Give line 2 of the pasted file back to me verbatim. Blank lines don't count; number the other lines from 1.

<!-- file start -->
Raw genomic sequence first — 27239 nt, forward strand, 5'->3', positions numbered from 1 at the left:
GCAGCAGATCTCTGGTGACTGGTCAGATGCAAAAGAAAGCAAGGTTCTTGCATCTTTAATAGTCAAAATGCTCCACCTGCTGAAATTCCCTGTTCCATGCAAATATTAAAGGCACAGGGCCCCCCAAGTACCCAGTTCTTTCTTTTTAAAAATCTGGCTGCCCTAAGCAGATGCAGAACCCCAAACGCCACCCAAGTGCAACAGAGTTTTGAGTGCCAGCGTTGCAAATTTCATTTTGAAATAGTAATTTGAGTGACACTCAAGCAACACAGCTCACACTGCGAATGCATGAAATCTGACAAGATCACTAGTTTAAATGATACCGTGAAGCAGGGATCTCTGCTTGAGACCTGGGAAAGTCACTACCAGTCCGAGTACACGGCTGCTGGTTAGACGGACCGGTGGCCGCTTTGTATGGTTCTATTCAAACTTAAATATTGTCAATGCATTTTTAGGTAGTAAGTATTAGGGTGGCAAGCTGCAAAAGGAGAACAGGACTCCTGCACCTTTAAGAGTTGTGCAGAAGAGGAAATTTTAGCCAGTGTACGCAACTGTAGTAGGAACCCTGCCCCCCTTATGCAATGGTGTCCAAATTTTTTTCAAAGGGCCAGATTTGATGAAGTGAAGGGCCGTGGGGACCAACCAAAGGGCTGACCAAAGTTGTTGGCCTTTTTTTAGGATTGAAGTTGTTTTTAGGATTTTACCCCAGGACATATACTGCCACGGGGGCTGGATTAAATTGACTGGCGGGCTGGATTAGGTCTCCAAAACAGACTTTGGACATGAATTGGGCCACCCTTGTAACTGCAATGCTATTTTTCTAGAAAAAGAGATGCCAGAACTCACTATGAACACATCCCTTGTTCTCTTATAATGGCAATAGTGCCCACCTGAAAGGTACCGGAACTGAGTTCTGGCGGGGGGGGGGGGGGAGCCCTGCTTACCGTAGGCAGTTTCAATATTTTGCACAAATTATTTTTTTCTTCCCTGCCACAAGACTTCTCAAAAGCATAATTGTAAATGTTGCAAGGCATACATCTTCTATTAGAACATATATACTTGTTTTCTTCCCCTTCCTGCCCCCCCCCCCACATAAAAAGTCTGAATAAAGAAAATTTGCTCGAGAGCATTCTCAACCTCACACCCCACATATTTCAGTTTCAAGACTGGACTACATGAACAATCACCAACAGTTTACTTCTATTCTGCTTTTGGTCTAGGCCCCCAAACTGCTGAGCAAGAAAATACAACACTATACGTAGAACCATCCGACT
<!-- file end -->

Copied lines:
GCAGCAGATCTCTGGTGACTGGTCAGATGCAAAAGAAAGCAAGGTTCTTGCATCTTTAATAGTCAAAATGCTCCACCTGCTGAAATTCCCTGTTCCATGCAAATATTAAAGGCACAGGGCCCCCCAAGTACCCAGTTCTTTCTTTTTAAAAATCTGGCTGCCCTAAGCAGATGCAGAACCCCAAACGCCACCCAAGTGCAACAGAGTTTTGAGTGCCAGCGTTGCAAATTTCATTTTGAAATAGTAATTTGAGTGACACTCAAGCAACACAGCTCACACTGCGAATGCATGAAATCTGACAAGATCACTAGTTTAAATGATACCGTGAAGCAGGGATCTCTGCTTGAGACCTGGGAAAGTCACTACCAGTCCGAGTACACGGCTGCTGGTTAGACGGACCGGTGGCCGCTTTGTATGGTTCTATTCAAACTTAAATATTGTCAATGCATTTTTAGGTAGTAAGTATTAGGGTGGCAAGCTGCAAAAGGAGAACAGGACTCCTGCACCTTTAAGAGTTGTGCAGAAGAGGAAATTTTAGCCAGTGTACGCAACTGTAGTAGGAACCCTGCCCCCCTTATGCAATGGTGTCCAAATTTTTTTCAAAGGGCCAGATTTGATGAAGTGAAGGGCCGTGGGGACCAACCAAAGGGCTGACCAAAGTTGTTGGCCTTTTTTTAGGATTGAAGTTGTTTTTAGGATTTTACCCCAGGACATATACTGCCACGGGGGCTGGATTAAATTGACTGGCGGGCTGGATTAGGTCTCCAAAACAGACTTTGGACATGAATTGGGCCACCCTTGTAACTGCAATGCTATTTTTCTAGAAAAAGAGATGCCAGAACTCACTATGAACACATCCCTTGTTCTCTTATAATGGCAATAGTGCCCACCTGAAAGGTACCGGAACTGAGTTCTGGCGGGGGGGGGGGGGGAGCCCTGCTTACCGTAGGCAGTTTCAATATTTTGCACAAATTATTTTTTTCTTCCCTGCCACAAGACTTCTCAAAAGCATAATTGTAAATGTTGCAAGGCATACATCTTCTATTAGAACATATATACTTGTTTTCTTCCCCTTCCTGCCCCCCCCCCCACATAAAAAGTCTGAATAAAGAAAATTTGCTCGAGAGCATTCTCAACCTCACACCCCACATATTTCAGTTTCAAGACTGGACTACATGAACAATCACCAACAGTTTACTTCTATTCTGCTTTTGGTCTAGGCCCCCAAACTGCTGAGCAAGAAAATACAACACTATACGTAGAACCATCCGACT